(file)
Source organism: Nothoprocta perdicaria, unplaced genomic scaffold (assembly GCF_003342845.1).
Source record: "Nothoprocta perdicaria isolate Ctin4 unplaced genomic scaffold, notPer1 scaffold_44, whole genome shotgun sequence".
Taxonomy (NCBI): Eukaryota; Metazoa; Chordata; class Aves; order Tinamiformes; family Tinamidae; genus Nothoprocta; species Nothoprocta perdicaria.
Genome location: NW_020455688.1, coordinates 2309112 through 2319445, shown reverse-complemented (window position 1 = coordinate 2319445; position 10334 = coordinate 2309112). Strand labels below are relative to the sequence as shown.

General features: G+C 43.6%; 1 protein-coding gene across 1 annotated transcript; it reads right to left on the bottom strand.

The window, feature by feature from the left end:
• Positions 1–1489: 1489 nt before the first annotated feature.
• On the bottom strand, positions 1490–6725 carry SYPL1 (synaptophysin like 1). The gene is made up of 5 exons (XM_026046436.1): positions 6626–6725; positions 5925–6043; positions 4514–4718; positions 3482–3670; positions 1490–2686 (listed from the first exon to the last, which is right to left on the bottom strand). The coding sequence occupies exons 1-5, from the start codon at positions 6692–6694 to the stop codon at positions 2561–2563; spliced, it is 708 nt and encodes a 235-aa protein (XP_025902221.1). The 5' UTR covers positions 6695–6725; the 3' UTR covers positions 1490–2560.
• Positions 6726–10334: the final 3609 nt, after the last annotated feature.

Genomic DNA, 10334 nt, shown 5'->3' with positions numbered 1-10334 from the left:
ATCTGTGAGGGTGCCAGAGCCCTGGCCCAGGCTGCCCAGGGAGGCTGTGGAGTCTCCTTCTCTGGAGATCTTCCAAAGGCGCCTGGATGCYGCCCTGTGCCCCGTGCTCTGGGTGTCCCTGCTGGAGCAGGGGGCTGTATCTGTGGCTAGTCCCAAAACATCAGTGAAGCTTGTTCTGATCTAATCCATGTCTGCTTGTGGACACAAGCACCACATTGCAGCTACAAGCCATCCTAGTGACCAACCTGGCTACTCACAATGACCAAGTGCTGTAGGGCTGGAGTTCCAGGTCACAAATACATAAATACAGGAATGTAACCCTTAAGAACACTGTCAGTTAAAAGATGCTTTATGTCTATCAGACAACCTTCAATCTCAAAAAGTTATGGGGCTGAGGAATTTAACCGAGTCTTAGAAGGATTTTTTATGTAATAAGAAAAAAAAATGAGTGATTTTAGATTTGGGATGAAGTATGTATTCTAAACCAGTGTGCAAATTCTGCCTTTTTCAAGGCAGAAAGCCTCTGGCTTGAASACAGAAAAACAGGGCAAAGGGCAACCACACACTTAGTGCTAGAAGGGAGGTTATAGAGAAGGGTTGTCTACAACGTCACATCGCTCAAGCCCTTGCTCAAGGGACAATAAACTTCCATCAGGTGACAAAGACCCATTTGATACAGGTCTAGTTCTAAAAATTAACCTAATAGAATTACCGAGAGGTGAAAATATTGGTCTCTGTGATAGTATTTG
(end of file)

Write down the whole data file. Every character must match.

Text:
Source organism: Nothoprocta perdicaria, unplaced genomic scaffold (assembly GCF_003342845.1).
Source record: "Nothoprocta perdicaria isolate Ctin4 unplaced genomic scaffold, notPer1 scaffold_44, whole genome shotgun sequence".
Taxonomy (NCBI): Eukaryota; Metazoa; Chordata; class Aves; order Tinamiformes; family Tinamidae; genus Nothoprocta; species Nothoprocta perdicaria.
Genome location: NW_020455688.1, coordinates 2309112 through 2319445, shown reverse-complemented (window position 1 = coordinate 2319445; position 10334 = coordinate 2309112). Strand labels below are relative to the sequence as shown.

General features: G+C 43.6%; 1 protein-coding gene across 1 annotated transcript; it reads right to left on the bottom strand.

The window, feature by feature from the left end:
• Positions 1–1489: 1489 nt before the first annotated feature.
• On the bottom strand, positions 1490–6725 carry SYPL1 (synaptophysin like 1). The gene is made up of 5 exons (XM_026046436.1): positions 6626–6725; positions 5925–6043; positions 4514–4718; positions 3482–3670; positions 1490–2686 (listed from the first exon to the last, which is right to left on the bottom strand). The coding sequence occupies exons 1-5, from the start codon at positions 6692–6694 to the stop codon at positions 2561–2563; spliced, it is 708 nt and encodes a 235-aa protein (XP_025902221.1). The 5' UTR covers positions 6695–6725; the 3' UTR covers positions 1490–2560.
• Positions 6726–10334: the final 3609 nt, after the last annotated feature.

Genomic DNA, 10334 nt, shown 5'->3' with positions numbered 1-10334 from the left:
ATCTGTGAGGGTGCCAGAGCCCTGGCCCAGGCTGCCCAGGGAGGCTGTGGAGTCTCCTTCTCTGGAGATCTTCCAAAGGCGCCTGGATGCYGCCCTGTGCCCCGTGCTCTGGGTGTCCCTGCTGGAGCAGGGGGCTGTATCTGTGGCTAGTCCCAAAACATCAGTGAAGCTTGTTCTGATCTAATCCATGTCTGCTTGTGGACACAAGCACCACATTGCAGCTACAAGCCATCCTAGTGACCAACCTGGCTACTCACAATGACCAAGTGCTGTAGGGCTGGAGTTCCAGGTCACAAATACATAAATACAGGAATGTAACCCTTAAGAACACTGTCAGTTAAAAGATGCTTTATGTCTATCAGACAACCTTCAATCTCAAAAAGTTATGGGGCTGAGGAATTTAACCGAGTCTTAGAAGGATTTTTTATGTAATAAGAAAAAAAAATGAGTGATTTTAGATTTGGGATGAAGTATGTATTCTAAACCAGTGTGCAAATTCTGCCTTTTTCAAGGCAGAAAGCCTCTGGCTTGAASACAGAAAAACAGGGCAAAGGGCAACCACACACTTAGTGCTAGAAGGGAGGTTATAGAGAAGGGTTGTCTACAACGTCACATCGCTCAAGCCCTTGCTCAAGGGACAATAAACTTCCATCAGGTGACAAAGACCCATTTGATACAGGTCTAGTTCTAAAAATTAACCTAATAGAATTACCGAGAGGTGAAAATATTGGTCTCTGTGATAGTATTTG